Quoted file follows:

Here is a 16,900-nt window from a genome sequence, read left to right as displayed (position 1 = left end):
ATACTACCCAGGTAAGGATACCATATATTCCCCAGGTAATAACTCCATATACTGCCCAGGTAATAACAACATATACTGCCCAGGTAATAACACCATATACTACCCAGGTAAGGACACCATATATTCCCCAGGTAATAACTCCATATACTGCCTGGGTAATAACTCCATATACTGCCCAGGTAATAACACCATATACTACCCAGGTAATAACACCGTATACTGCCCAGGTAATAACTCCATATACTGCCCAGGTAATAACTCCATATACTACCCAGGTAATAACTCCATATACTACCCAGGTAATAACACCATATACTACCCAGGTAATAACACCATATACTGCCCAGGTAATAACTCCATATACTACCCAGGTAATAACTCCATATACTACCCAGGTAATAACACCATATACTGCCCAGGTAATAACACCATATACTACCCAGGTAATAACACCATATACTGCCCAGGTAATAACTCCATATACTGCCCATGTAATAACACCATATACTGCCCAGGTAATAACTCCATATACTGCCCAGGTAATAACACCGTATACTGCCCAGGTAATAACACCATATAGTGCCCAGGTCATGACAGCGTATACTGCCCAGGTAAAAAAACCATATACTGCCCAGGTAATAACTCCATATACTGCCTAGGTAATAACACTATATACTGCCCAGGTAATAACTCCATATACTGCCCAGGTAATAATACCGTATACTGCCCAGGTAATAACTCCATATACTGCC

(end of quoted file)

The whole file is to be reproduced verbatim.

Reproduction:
Here is a 16,900-nt window from a genome sequence, read left to right as displayed (position 1 = left end):
ATACTACCCAGGTAAGGATACCATATATTCCCCAGGTAATAACTCCATATACTGCCCAGGTAATAACAACATATACTGCCCAGGTAATAACACCATATACTACCCAGGTAAGGACACCATATATTCCCCAGGTAATAACTCCATATACTGCCTGGGTAATAACTCCATATACTGCCCAGGTAATAACACCATATACTACCCAGGTAATAACACCGTATACTGCCCAGGTAATAACTCCATATACTGCCCAGGTAATAACTCCATATACTACCCAGGTAATAACTCCATATACTACCCAGGTAATAACACCATATACTACCCAGGTAATAACACCATATACTGCCCAGGTAATAACTCCATATACTACCCAGGTAATAACTCCATATACTACCCAGGTAATAACACCATATACTGCCCAGGTAATAACACCATATACTACCCAGGTAATAACACCATATACTGCCCAGGTAATAACTCCATATACTGCCCATGTAATAACACCATATACTGCCCAGGTAATAACTCCATATACTGCCCAGGTAATAACACCGTATACTGCCCAGGTAATAACACCATATAGTGCCCAGGTCATGACAGCGTATACTGCCCAGGTAAAAAAACCATATACTGCCCAGGTAATAACTCCATATACTGCCTAGGTAATAACACTATATACTGCCCAGGTAATAACTCCATATACTGCCCAGGTAATAATACCGTATACTGCCCAGGTAATAACTCCATATACTGCC